We review debates concerning the evolution and impact of parliamentary obstruction in the U.S. Senate, focusing on path dependency versus remote majoritarian perspectives. We consider the viability of circumventing supermajority requirements for rules changes by using rulings from the chair to establish precedents. Because the viability of this approach depends, at least in part, on the anticipated reaction of the public, we conduct a preliminary analysis of public opinion data from the 1940s through the 1960s and from the showdown over the obstruction of judicial nominees in 2005. We contend that the balance of the evidence favors the position that senators have generally supported the maintenance of the filibuster and have been able to make procedural adjustments when obstruction threatened a committed majority's top priorities, although we offer some important refinements required in comparing the historical operation of obstruction to its impact in today's Senate.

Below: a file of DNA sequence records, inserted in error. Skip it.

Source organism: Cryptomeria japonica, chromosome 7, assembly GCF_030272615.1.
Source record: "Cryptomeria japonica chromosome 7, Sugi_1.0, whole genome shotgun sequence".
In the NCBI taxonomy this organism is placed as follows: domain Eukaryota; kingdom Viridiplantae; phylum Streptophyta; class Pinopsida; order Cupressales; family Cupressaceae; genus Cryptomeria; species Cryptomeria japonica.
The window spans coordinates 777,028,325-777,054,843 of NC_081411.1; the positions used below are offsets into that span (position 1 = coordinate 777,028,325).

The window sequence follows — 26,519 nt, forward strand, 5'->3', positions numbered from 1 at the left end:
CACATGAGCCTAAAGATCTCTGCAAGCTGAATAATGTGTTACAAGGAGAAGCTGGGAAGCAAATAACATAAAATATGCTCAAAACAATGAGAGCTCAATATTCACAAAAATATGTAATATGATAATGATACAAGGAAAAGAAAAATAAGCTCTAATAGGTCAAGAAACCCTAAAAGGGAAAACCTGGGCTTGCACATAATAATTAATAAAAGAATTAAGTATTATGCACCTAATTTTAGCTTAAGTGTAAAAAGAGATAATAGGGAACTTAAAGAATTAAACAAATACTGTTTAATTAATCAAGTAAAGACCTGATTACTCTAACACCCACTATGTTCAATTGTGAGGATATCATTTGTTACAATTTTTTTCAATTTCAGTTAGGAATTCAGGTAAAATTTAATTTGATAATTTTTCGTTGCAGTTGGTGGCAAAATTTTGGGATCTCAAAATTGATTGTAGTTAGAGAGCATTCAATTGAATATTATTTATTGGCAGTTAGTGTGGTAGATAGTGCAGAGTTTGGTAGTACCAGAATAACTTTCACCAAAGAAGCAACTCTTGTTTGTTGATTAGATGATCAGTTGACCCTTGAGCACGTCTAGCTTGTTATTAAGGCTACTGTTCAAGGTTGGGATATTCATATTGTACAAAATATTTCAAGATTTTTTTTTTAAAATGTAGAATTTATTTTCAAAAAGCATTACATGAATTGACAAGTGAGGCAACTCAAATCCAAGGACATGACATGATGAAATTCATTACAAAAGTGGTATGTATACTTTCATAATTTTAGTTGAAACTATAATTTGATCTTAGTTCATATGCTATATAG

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  • Article Type: Review Article
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